A few words of warning on PPAs (and other cool packages you found on the net)

Posted: September 23, 2011 in Random pontifications
Tags: , , , , , ,

As always there has been debate about the overall security model of Ubuntu, and truthfully, it’s just fine. However, where the problem does come in is where people blindly assume that Ubuntu is beyond reproach in terms of security. That is a disaster waiting to happen.

Risks of installing packages

Normally, when you’re installing from a trusted repository you are trusting the administration of the repository in terms of quality assurance. This makes sense, there are many methods in place for ensuring package continuity. That being said, when downloading packages elsewhere you have to be more careful, when you’re installing that package you are giving it a lot of room to groove so to speak. We will get into that more in a moment, however let us look for a moment at what the average user might do when downloading a package that might not necessarily be trusted. For this example I am using a copy of XPenguins with some slight modifications. So you have your .deb package downloaded, and you want to make sure it’s good to go before you fire up dpkg and install it.


Logically, some user’s might check the file for “viruses” or other malware using a popular Linux solution, ClamAV. As we can see ClamAV with the latest definitions finds nothing wrong with our XPenguins. This is a vote of confidence, let’s take a look at what a few other AV engines think about it, 42 of them to be precise. You can view the Virus Total report here.

So we are fairly confident about this file being safe for consumption at this point. However, we are still a little bit paranoid.


Since we are mildly concerned with the possibility for viable Linux malware and other security issues we have our UFW configuration set to be a little more paranoid than most users. We are blocking all outbound ports except those we KNOW we need.

At this point we are fairly confident to install XPenguins and have cute little Linux mascots killing themselves all over our desktop.

Installing the package

so we install our package using a typically accepted method for installing .deb packages.

sudo dpkg -i xpenguins_2.6-4_i386.deb

…And we have penguins doing all sorts of cool stuff all over our desktop…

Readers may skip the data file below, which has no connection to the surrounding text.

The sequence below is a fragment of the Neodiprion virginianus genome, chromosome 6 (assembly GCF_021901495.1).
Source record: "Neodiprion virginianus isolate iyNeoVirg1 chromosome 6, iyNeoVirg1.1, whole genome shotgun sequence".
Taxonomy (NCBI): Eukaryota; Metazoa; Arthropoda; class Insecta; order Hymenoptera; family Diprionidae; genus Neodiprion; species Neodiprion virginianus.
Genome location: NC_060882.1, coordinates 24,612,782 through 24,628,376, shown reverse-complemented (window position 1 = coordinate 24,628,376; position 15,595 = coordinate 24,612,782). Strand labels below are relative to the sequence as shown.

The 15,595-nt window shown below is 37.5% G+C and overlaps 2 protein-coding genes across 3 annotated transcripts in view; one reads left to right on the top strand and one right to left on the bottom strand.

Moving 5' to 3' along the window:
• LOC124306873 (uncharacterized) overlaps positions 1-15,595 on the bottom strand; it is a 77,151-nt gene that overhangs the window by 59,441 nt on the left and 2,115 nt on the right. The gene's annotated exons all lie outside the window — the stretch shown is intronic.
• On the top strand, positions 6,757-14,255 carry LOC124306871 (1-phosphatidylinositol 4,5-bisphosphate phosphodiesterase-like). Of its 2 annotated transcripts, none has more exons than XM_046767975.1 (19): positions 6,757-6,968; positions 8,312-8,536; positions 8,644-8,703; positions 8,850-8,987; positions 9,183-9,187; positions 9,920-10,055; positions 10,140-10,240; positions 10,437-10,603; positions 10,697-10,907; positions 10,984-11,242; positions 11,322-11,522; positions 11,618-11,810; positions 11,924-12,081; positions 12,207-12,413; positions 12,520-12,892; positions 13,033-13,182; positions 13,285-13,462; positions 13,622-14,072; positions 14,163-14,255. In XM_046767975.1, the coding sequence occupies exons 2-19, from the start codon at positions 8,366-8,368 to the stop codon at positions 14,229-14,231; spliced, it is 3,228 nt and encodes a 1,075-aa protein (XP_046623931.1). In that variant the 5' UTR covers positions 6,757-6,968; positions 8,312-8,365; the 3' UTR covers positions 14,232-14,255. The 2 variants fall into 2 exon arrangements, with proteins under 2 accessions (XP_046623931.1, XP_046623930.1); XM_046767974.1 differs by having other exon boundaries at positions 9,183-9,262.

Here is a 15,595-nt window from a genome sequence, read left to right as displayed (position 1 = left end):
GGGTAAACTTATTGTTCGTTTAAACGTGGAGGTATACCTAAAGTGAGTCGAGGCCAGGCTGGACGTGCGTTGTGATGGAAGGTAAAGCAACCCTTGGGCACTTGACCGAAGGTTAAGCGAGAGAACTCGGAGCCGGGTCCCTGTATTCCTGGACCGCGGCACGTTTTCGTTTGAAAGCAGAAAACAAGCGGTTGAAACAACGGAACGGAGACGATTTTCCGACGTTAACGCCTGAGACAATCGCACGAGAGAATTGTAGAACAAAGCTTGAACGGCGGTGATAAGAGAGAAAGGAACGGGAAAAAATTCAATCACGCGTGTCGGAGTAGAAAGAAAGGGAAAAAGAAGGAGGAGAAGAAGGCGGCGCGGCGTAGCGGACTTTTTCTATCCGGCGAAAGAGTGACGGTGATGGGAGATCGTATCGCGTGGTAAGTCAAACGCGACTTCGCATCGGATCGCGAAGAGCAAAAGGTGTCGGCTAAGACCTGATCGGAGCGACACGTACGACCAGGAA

Wait…what happened?

So we just installed our package, and we have the software we want, but let’s take a closer look at what just happened.

An explanation of how this happened and how to prevent it.

So we’ve gathered that somehow we obtained a remote shell when this machine installed our package. But how? Quite simply we created a malicious executable and repackaged the file, this executable could have been anything, in this case it was meterpreter, however there is absolutely no reason it could not have been some new “Linux malware” that supposedly doesn’t exist.

How did it have root privilages?

Quite simple, the repackaged executable contained a post install script that executed our malicious executable, since dpkg was run with sudo to install the application it had root privilages. Allowing us to do all the above, including adding a user to the administrative group (sudoers), installing SSH, and updating the firewall rules to allow incoming SSH traffic. Granted in a “real world” example an attacker might opt for something more discreet, like netcat. However I used SSH to emphasize that the “attacker” could do whatever it was they wanted, uploading netcat and creating a persistant listener would have been only a matter of creating a shell script and an upstart job.

Why didn’t Anti Virus Detect it?

Simply because it was packaged, additionally an executable that creates a reverse connection is not inherantly malicious. Plus, the fact it was packaged as a .deb obfuscated it’s intentions from typical heuristics based analysis. The MD5 sum obviously wasn’t flagged as malicious as we’d just created the file.

Why did UFW not stop it?

The listener was bound to port 80. It’s a safe assumption that most users with internet connectivity will use port 80, thus that it will be allowed. UFW even with restrictive rules did nothing here.

How can we prevent this if it is undetectable?

Well the good part is it’s not undetectable, it just will go beyond detection by most “normal” users. If we extract the contents of the .deb using dpkg -x. We will see exactly where our malicious executable is /usr/bin/xpenguin_ownage. If we run THIS file through AV it will detect it as meterpreter immediately.

What about Apparmor?

Yes, you could in theory create an apparmor profile for dpkg, although I would think it would be very difficult due to the amount of things dpkg needs to access in order to successfuly install software.


Just a little food for thought next time the “how safe are PPAs” debate comes up. Anyone can put whatever they want in a PPA, just remember that. Also if you want the totally awesome application xpenguins it is available in a non malicious version from the repos using :

sudo apt-get install xpenguins

If you would like to analyze the xpenguins package I created for this it is available for download here (it is back doored, you have been warned)

Have a great weekend everyone!

  1. […] pretty much game over. If you really think Anti-Virus is going to help you here I suggest you check this article out. In that article, we showed it’s possible to gain a root shell on Ubuntu Linux without […]

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